Resource exhaustion This is where all of the resources available are being used to process either requests or pings, and your device or website basically shuts down. You could compare this to your computer crashing after you have opened up all thousand of your Word documents containing your bad poetry, 50 Amazon tabs for all your hunting gear, and watching 5 different Chucky movies on Netflix, all at the same time!


UDP flood This attack randomly hones in on any ports that are left open. (A firewall would prevent this from happening.)  If the parking spots in a parking lot are not taken they are free game, after all!


SYN flood In this attack, the attacking server sends fake connection requests to the target. The hope is that they send enough fake connection requests to consume enough memory, so that none will be available to legitimate visitors. Once again, doesn’t want to share with the good folks down the street.


http flood With this attack the attacker makes such a large amount of requests to a website that the website’s server cannot take the pressure and either has a nervous breakdown and crashes, or is unable to load for the genuine visitors.  Sometimes this is not malicious: it can happen from a large spike in inquiries to a person’s website, like if a celebrity makes a plug for a product and generates more interest than the server is used to. It can’t take the heat!




Having a firewall or office network is a great start for helping prevent a DDoS attack from happening. A firewall allows you to close ports on your network that you don’t need to have open, and can identify and boot attempted attacks to your system. Check out our firewall service here.

Have your system be aware of known botnets. Some botnets are known to the cyber security world and with the right help you can equip your system to identify and block these connections before they happen.


Get set up with Cloudflare. This is a great tool that acts like a screen for your system. It will keep out the threats by sorting traffic coming your way, so before a threat could even see it’s target, it would first get processed through this software. Cloudflare block the threats before they reach their target.


Good system administrators close holes in your system, therefore making it harder to exploit. (Get a Jon Bayless on your team.) Monitoring keeps you knowing what is going on and speeds up response time. We are talking going from what could be a days long fight to a minute long brawl! Sometimes the solution can be as simple as talking to your ISP (internet service provider). If you have a good administrator they have a relationship with your ISP, making it relatively simple to get in touch with them. Check out our managed services if you would love to have this job taken off your hands!  You can check them out here.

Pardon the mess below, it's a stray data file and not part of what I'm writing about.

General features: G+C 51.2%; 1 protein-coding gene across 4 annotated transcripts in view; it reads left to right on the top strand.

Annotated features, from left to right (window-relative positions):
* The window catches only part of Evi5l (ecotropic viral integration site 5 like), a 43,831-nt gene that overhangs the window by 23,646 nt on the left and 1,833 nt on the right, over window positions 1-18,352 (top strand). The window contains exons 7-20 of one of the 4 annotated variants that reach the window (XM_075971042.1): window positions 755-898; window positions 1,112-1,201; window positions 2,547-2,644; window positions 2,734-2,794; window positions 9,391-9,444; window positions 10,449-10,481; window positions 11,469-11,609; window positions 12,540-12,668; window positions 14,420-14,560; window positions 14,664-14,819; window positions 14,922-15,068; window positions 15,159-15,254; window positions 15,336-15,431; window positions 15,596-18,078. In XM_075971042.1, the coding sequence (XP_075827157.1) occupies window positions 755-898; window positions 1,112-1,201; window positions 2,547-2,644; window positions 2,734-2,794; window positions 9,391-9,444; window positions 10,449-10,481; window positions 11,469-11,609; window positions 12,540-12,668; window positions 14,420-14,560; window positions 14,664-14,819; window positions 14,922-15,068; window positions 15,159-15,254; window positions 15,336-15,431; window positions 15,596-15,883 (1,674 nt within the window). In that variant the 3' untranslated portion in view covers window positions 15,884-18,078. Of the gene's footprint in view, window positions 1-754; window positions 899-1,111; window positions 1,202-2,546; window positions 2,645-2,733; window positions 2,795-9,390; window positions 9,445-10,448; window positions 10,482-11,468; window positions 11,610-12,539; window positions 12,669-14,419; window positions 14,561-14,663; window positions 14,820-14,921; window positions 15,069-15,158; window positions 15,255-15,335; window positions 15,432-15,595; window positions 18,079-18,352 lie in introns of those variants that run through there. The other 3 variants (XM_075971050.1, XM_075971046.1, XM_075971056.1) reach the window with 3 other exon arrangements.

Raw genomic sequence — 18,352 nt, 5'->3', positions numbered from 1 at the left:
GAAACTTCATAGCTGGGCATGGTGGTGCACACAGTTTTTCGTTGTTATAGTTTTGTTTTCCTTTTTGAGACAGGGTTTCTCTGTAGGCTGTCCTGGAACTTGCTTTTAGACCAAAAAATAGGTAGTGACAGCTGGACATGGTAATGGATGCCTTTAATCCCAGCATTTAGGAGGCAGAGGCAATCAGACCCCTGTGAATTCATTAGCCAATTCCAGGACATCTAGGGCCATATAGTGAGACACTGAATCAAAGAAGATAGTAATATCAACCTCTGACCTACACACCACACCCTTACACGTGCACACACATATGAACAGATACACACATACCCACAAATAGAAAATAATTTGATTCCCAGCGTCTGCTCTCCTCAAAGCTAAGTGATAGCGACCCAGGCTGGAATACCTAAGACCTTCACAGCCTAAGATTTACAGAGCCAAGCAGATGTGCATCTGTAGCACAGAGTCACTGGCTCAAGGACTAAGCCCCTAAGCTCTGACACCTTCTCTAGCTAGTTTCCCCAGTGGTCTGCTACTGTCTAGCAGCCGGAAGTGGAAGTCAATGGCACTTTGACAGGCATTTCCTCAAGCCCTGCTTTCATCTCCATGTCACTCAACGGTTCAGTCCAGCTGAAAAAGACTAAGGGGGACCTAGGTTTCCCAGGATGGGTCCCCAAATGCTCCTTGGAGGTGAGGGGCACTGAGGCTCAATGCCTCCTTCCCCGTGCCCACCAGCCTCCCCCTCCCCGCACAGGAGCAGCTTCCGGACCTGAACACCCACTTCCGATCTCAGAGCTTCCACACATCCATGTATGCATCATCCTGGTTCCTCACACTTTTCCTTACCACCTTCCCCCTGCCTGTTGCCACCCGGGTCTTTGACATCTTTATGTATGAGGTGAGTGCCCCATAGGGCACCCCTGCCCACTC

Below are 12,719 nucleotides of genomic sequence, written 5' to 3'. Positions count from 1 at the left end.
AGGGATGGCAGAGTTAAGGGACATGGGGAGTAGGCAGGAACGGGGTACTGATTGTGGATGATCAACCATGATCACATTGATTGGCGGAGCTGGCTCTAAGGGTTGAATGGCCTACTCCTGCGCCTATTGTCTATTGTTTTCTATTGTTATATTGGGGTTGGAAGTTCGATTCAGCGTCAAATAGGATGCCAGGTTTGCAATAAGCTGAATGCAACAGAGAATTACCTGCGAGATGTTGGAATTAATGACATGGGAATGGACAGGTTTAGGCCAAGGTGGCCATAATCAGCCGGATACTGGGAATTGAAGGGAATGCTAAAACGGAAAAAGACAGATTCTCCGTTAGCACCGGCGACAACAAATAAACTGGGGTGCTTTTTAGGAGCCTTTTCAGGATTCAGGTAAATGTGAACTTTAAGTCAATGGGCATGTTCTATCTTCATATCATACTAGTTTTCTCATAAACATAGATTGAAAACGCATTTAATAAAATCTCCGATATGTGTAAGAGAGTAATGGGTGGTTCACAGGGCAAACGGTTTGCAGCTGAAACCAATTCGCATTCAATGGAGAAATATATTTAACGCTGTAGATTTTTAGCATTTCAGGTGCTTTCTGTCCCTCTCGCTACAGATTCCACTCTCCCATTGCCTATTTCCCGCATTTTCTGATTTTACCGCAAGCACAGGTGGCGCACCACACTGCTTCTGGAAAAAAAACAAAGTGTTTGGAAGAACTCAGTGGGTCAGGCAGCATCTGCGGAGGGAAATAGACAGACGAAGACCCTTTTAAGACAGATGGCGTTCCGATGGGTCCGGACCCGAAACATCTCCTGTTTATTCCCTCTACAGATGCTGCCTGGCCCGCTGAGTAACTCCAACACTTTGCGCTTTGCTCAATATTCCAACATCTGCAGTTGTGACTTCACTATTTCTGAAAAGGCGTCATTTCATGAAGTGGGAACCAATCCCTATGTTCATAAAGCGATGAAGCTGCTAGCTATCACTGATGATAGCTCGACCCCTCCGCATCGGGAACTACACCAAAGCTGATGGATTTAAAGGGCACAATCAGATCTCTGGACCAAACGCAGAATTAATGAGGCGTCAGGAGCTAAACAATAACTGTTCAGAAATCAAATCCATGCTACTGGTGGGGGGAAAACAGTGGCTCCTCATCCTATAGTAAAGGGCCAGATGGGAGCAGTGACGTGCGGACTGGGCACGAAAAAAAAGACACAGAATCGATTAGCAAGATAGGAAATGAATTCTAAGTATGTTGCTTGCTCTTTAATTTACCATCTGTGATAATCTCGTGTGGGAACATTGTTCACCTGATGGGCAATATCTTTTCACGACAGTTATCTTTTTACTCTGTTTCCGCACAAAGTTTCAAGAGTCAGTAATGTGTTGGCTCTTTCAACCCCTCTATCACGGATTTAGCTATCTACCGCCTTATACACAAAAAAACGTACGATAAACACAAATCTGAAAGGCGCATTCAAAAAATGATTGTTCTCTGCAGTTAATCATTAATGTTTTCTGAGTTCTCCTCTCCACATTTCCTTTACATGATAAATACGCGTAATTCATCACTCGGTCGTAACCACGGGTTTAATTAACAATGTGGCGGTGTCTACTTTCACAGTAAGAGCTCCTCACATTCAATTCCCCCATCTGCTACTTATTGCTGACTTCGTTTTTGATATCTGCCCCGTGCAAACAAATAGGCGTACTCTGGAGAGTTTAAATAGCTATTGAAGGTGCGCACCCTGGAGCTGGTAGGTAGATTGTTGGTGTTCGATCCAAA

It is common for bad people (you know, those bad people – the ones that aren’t good) to do a DDoS attack to distract you or your team from the attacker’s real goal. Like, let’s send a guy to stick up the mini mart first and then while they send forces there, we’ll go rob the bank! Having a strong defense on all fronts is key to knowing if this is what is happening.

DDoS attackers often attack with the intent to get something from you. Extortion is alive and well on the internet, folks! Let’s not turn a blind eye to it and instead prepare for the possibility that it could happen to you.

Botnets are for rent! Someone wants to take you out but they don’t know how? No problem, they can get onto the dark web and hire someone to perform a DDoS attack on their behalf. (Sounding a little comic strip yet?)

“No matter who you are, you at least need someone you can rely on to assist with preventive measures that are ongoing, someone that can view your logs, especially if you have a business! Fire fighters fight fire. Not everyone is trained for that. Get someone you trust on your team.”

Check out map.norsecorp.com, where you can view DDoS attacks happening in real time. Not all of what is shown ends up being legitimate DDoS attacks, but they are all perceived threats, and it gives you a great visual of the type of global threat a DDoS is. And it’s fun and pretty to watch, if you like that type of stuff (you know, good design and steady updates).

DDoS attacks can be a very lengthy, technical discussion, and this article can’t cover it all! But, you can quickly check out how our managed services, firewall, dedicated experts, and other services can help you manage a DDoS attack.


Don’t fight the fire alone! Fibernet has the tools to help.